This example alone shows that even within one single country there can be no talk of a unified, scientifically liberal Islam. What is clear though, is that the Islamic debate on bioethics will gain in importance: Due to migration every country in the world now has a substantial proportion of people of Islamic faith amongst its population. In western countries independent Islamic consideration of bioethical issues has developed, above all in North America. In Europe, on the other hand, debate is largely dominated by statements originating in the Near East.

In this context it can be assumed that the pre-eminent Arab dominance of Islamic debate on bioethics will decline. Iran, in particular, is gaining in significance, as is Pakistan. At the same time, the authority of international Islamic bodies which concern themselves with bioethical issues, especially the Islamic Fiqh Academy, is growing, and the IFA has the advantage that it is not identified with the government of any one country. Islamic legal bodies at national level, by contrast, will probably forfeit some of their influence: Being government institutions they are directly affected by the general legitimation crisis amongst most of the regimes and ruling houses in the Near East.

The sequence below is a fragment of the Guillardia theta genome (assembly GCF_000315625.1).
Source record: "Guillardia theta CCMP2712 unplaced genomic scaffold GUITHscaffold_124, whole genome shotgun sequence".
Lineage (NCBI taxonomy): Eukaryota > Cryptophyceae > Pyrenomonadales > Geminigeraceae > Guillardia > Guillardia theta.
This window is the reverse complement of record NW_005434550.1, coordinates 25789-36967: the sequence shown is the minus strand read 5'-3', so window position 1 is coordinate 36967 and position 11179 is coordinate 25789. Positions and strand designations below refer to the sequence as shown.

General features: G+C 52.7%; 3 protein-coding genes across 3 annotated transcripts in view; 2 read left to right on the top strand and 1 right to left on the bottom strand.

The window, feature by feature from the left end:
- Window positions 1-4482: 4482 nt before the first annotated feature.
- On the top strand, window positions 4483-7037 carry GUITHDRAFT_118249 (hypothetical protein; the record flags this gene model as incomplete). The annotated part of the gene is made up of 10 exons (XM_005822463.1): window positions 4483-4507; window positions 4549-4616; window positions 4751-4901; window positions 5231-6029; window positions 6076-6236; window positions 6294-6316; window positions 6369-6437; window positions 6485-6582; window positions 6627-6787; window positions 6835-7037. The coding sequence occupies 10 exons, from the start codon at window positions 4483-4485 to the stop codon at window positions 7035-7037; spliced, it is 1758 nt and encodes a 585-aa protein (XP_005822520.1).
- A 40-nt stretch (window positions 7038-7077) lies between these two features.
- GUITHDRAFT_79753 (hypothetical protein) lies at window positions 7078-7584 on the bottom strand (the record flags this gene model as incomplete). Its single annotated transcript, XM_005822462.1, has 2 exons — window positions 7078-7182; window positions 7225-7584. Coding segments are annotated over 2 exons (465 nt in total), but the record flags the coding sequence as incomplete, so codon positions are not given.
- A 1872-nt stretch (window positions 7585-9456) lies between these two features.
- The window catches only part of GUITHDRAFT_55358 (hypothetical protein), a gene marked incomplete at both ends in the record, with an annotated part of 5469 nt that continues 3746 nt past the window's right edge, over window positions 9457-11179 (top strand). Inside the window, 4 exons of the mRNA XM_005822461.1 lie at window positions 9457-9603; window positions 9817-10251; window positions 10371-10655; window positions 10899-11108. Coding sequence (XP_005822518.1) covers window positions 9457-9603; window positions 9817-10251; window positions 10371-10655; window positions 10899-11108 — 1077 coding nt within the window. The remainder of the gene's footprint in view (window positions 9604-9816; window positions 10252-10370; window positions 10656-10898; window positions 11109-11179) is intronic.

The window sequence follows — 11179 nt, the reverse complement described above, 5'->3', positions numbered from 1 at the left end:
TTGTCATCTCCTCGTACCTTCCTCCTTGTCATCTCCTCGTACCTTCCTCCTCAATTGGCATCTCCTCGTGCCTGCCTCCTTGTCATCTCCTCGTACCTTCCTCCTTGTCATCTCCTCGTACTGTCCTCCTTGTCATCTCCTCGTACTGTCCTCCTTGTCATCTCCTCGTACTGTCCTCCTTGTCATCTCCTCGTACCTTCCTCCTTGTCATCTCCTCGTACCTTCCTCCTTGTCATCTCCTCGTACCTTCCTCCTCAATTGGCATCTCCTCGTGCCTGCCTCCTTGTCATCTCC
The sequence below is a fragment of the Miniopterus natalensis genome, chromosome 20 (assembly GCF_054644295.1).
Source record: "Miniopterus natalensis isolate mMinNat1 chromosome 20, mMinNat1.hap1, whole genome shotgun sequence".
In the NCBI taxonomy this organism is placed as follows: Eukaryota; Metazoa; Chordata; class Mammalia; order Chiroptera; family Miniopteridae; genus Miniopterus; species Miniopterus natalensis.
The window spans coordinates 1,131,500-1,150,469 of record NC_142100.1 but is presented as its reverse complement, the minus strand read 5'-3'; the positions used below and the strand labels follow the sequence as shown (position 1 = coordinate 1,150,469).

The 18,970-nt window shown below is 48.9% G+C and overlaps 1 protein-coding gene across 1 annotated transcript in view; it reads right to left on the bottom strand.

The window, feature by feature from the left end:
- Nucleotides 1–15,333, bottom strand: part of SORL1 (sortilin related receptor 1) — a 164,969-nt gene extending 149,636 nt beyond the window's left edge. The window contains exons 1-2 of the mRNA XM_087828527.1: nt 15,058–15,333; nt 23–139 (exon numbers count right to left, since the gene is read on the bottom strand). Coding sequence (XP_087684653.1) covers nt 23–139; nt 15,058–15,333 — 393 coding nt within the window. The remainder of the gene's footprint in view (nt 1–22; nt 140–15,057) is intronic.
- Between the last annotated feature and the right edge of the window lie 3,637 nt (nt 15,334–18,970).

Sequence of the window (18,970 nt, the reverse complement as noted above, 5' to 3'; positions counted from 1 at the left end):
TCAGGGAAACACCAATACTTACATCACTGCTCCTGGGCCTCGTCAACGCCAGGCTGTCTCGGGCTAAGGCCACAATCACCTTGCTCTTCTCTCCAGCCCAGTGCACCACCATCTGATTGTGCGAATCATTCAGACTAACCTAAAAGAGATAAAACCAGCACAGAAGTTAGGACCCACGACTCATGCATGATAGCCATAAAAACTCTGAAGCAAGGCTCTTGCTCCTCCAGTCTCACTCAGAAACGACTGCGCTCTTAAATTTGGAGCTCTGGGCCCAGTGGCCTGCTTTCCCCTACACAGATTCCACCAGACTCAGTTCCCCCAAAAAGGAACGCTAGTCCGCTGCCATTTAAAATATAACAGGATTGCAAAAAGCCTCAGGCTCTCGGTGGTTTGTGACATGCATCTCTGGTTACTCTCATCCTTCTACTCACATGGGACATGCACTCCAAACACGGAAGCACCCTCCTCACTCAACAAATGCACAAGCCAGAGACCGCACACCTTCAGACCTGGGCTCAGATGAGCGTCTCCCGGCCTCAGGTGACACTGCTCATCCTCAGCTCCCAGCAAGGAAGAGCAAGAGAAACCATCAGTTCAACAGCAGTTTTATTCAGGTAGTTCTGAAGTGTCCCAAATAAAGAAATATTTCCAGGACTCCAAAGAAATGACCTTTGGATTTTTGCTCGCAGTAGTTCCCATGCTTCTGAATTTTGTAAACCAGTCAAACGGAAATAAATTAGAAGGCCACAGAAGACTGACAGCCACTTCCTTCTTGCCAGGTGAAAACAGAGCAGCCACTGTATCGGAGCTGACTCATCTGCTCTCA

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Dr Thomas Eich teaches Islamic Studies at Tübingen University. From September 2008 to February 2009 he is a Feodor Lynen Research Fellow at Georgetown University in Washington, DC, USA.

Lax Laws, Brilliant Business

The fact that their oil wells will dry up in the not too distant future is leading the countries of the Near East to search for alternative sources of income. One way is to establish biomedical research and treatments in the region, and there have already been a number of success stories, not always with pleasing consequences.